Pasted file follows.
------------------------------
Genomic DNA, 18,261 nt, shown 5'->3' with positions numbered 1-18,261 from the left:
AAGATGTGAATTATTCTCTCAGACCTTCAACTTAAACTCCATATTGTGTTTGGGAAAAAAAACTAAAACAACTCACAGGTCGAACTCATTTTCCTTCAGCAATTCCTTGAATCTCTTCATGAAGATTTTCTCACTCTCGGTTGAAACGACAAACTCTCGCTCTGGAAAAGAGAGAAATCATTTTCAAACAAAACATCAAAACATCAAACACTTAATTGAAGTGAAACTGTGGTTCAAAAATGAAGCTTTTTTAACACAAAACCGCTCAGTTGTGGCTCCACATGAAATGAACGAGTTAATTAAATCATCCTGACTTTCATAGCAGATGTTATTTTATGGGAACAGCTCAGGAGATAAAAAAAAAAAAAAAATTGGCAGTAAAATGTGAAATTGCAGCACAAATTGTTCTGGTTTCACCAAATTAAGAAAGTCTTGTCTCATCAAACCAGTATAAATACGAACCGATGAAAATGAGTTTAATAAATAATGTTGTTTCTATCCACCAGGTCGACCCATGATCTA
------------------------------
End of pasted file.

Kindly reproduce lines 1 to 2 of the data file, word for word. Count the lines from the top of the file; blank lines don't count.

Genomic DNA, 18,261 nt, shown 5'->3' with positions numbered 1-18,261 from the left:
AAGATGTGAATTATTCTCTCAGACCTTCAACTTAAACTCCATATTGTGTTTGGGAAAAAAAACTAAAACAACTCACAGGTCGAACTCATTTTCCTTCAGCAATTCCTTGAATCTCTTCATGAAGATTTTCTCACTCTCGGTTGAAACGACAAACTCTCGCTCTGGAAAAGAGAGAAATCATTTTCAAACAAAACATCAAAACATCAAACACTTAATTGAAGTGAAACTGTGGTTCAAAAATGAAGCTTTTTTAACACAAAACCGCTCAGTTGTGGCTCCACATGAAATGAACGAGTTAATTAAATCATCCTGACTTTCATAGCAGATGTTATTTTATGGGAACAGCTCAGGAGATAAAAAAAAAAAAAAAATTGGCAGTAAAATGTGAAATTGCAGCACAAATTGTTCTGGTTTCACCAAATTAAGAAAGTCTTGTCTCATCAAACCAGTATAAATACGAACCGATGAAAATGAGTTTAATAAATAATGTTGTTTCTATCCACCAGGTCGACCCATGATCTA